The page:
balance. So many veterans come home and just revolve their lives
around the negativity. Everybody's gone through adversity. Just
because you enlisted doesn't make you special."
The Esquire writer noted that he found a "profound value in his
(Rodriguez) story. He does not view himself as a war veteran or
a college athlete; rather he defines himself by everything in between
then and now - the darkness, the coming to terms, the decision to
transform, and the lonely, relentless work. The first element, the
darkness, is a given for many. The rest is a choice."
Swinney feels Rodriguez "presence has helped the team, and he
never forces his leadership. It has really made the team appreciate
our military, and realize that there are a lot more problems in
the world than our third-down conversion rate."
Sammy Watkins, Clemson's all-time receiving leader and the fourth
overall pick in the 2014 National Football League draft, spoke highly
of Rodriguez when the two were Tiger playing together during the
2012 and 2013 seasons. "I loved having him on our team," said Watkins
about Rodriguez. "He's a motivator, and he brings fire to our team.
Daniel's hyped up every day, hyped up just to be living. We know
what he's been through. I like the way he comes in every day and
goes to work, just like everybody else. He practices hard, he plays
Tajh Boyd, the Tigers' all-time leader for passing yards and
touchdowns before becoming a sixth-round pick in the 2014 NFL Draft,
said that "when you come to Clemson you learn about the military
heritage and history, but when you've got a guy like Daniel on your
team, it changes your whole perspective. It's exciting to have him
on our team - a guy of a similar age and to hear about everything
that went on. That's real life."
ESPN Events, a subsidiary of ESPN, owns and operates a large
portfolio of collegiate sporting events worldwide. The roster includes
two Labor Day weekend college football games; 11 college bowl games
and eight college basketball events, which accounts for approximately
200 hours of programming, reaches almost 64 million viewers and
attracts over a half a million attendees each year. With satellite
offices in Boca Raton, Boise, Birmingham, Dallas-Fort Worth, Albuquerque,
St. Petersburg and Las Vegas, ESPN Events builds relationships with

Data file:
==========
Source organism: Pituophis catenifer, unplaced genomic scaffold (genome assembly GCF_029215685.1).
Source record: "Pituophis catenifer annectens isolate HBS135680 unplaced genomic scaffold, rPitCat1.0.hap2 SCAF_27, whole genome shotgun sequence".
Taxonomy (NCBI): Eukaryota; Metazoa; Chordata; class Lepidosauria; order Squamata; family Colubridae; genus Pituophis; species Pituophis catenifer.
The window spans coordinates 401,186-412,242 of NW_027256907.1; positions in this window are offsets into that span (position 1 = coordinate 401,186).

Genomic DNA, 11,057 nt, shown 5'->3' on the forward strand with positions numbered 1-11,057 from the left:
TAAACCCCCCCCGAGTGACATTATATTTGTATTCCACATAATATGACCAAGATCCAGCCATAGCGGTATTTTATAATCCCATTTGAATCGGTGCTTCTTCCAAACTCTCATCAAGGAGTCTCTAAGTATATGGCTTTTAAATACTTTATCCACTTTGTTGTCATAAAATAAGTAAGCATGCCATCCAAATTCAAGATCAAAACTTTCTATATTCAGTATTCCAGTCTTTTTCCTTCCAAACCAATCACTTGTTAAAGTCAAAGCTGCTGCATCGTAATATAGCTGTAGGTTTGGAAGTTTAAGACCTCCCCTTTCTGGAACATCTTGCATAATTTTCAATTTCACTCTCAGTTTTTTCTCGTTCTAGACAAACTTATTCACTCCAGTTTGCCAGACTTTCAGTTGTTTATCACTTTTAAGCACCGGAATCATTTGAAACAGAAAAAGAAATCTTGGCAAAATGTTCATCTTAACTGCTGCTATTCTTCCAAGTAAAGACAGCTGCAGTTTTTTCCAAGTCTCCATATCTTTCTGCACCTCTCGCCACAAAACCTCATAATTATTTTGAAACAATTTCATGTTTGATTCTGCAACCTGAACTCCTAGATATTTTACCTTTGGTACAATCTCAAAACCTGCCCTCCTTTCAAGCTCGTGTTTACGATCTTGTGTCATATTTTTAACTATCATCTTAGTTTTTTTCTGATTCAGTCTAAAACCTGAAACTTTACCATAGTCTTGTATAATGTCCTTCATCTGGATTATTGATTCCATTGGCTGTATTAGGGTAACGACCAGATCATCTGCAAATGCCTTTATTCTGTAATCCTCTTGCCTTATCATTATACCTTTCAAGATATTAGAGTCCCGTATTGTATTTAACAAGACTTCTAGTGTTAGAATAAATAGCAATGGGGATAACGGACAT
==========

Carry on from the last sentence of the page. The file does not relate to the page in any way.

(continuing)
conferences, schools and local communities, as well as providing
unique experiences for teams and fans. ESPN Events also manages
the Big 12 Corporate Partner Program. Collegiate Football – AdvoCare
V100 Texas Bowl (Houston); AdvoCare Texas Kickoff (Houston); Birmingham
Bowl (Alabama); Bitcoin St. Petersburg Bowl (Florida); Boca Raton
Bowl (Florida); Famous Idaho Potato Bowl (Boise); Gildan New Mexico
Bowl (Albuquerque); Hawai'i Bowl (Honolulu); Zaxby's Heart of Dallas
Bowl (Dallas-Fort Worth); Lockheed Martin Armed Forces Bowl (Dallas-Fort
Worth); MEAC/SWAC Challenge presented by Disney (Orlando, Fla.);
Raycom Media Camellia Bowl (Montgomery, Ala.); Royal Purple Las
Vegas Bowl (Nevada) and The Home Depot College Football Awards (Orlando,
Fla.). Collegiate Basketball - Armed Forces Classic (U.S. Coast
Guard Air Station Borinquen, PR); DIRECTV Wooden Legacy (Orange
County, Calif.); Gildan Charleston Classic (South Carolina); Hawaiian
Airlines Diamond Head Classic (Honolulu); Jimmy V Men's & Women's
Basketball Classics Presented by Corona (New York City & Notre
Dame, Ind.); Orlando Classic (Walt Disney World Resort near Orlando,
Fla.); Puerto Rico Tip-Off (San Juan, PR) and State Farm Champions
Classic (Indianapolis). For more information, visit www.espnevents.com
or follow on Twitter and Facebook.
The Football Writers Association of America consists of the men and women across North America who cover college
football for a living. Founded in 1941, the membership includes
journalists, broadcasters and publicists, as well as key executives
in all the areas that involve the game. The FWAA works to govern
areas that include game day operations, major awards and an All-America
team. Through its website, the FWAA works to improve communication
among all those who work within the game. The FWAA also sponsors
scholarships for aspiring writers and an annual writing contest.
Behind the leadership of President Kirk Bohls of the Austin American-Statesman,
Executive Director Steve Richardson and a board of veteran journalists,
the FWAA continues grow and work to help college football prosper
at all levels. There are now over 1,200 members.